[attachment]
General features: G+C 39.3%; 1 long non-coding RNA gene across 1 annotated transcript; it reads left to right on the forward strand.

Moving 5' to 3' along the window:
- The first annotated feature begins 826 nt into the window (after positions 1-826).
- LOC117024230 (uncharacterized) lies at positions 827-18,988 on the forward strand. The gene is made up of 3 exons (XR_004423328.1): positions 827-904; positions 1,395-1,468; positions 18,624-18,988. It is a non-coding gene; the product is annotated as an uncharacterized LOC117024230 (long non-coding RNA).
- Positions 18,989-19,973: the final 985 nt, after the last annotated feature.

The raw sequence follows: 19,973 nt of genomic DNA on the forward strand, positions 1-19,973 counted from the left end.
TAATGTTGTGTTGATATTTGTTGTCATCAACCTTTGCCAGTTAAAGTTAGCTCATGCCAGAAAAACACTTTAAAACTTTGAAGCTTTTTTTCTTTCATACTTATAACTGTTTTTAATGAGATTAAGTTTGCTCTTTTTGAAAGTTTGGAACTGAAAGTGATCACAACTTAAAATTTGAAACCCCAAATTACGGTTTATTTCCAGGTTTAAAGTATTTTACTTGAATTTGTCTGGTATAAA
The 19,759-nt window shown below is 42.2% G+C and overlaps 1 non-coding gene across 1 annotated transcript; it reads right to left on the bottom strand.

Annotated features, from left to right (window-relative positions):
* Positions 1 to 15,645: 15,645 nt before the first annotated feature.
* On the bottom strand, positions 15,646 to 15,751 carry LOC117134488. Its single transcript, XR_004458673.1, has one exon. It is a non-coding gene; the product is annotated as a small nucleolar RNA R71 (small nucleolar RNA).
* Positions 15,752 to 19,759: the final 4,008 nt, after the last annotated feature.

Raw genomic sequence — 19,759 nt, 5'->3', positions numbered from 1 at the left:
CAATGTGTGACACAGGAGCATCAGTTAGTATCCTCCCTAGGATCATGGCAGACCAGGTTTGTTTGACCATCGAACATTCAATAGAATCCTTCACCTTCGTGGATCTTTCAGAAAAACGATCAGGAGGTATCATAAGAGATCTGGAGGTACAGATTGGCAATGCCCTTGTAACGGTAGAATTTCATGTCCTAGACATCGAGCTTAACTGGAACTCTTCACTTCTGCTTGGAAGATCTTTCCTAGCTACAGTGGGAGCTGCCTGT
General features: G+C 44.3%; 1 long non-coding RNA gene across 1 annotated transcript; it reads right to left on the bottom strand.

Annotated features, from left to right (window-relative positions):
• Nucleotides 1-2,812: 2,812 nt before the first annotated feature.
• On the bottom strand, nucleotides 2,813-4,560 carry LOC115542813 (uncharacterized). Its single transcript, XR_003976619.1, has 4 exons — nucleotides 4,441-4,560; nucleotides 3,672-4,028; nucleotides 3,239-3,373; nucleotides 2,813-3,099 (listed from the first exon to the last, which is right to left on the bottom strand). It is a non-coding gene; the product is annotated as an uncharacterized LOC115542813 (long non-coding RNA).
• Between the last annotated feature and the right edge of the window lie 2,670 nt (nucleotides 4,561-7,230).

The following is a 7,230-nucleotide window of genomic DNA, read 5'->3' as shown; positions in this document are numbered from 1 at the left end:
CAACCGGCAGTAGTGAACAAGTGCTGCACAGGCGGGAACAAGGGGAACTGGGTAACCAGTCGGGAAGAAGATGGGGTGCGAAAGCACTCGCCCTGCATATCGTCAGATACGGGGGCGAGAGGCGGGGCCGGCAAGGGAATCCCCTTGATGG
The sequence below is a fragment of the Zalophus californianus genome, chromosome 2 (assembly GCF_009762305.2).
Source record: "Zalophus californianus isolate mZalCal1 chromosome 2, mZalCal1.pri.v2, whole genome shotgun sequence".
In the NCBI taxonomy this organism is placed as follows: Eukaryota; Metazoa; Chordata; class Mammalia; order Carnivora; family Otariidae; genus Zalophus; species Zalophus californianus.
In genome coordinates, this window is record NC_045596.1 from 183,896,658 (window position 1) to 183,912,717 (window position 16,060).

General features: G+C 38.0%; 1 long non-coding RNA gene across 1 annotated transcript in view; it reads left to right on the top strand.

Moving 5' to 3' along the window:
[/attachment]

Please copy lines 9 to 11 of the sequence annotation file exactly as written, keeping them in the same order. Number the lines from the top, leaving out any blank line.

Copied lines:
Annotated features, from left to right (window-relative positions):
* Positions 1 to 15,645: 15,645 nt before the first annotated feature.
* On the bottom strand, positions 15,646 to 15,751 carry LOC117134488. Its single transcript, XR_004458673.1, has one exon. It is a non-coding gene; the product is annotated as a small nucleolar RNA R71 (small nucleolar RNA).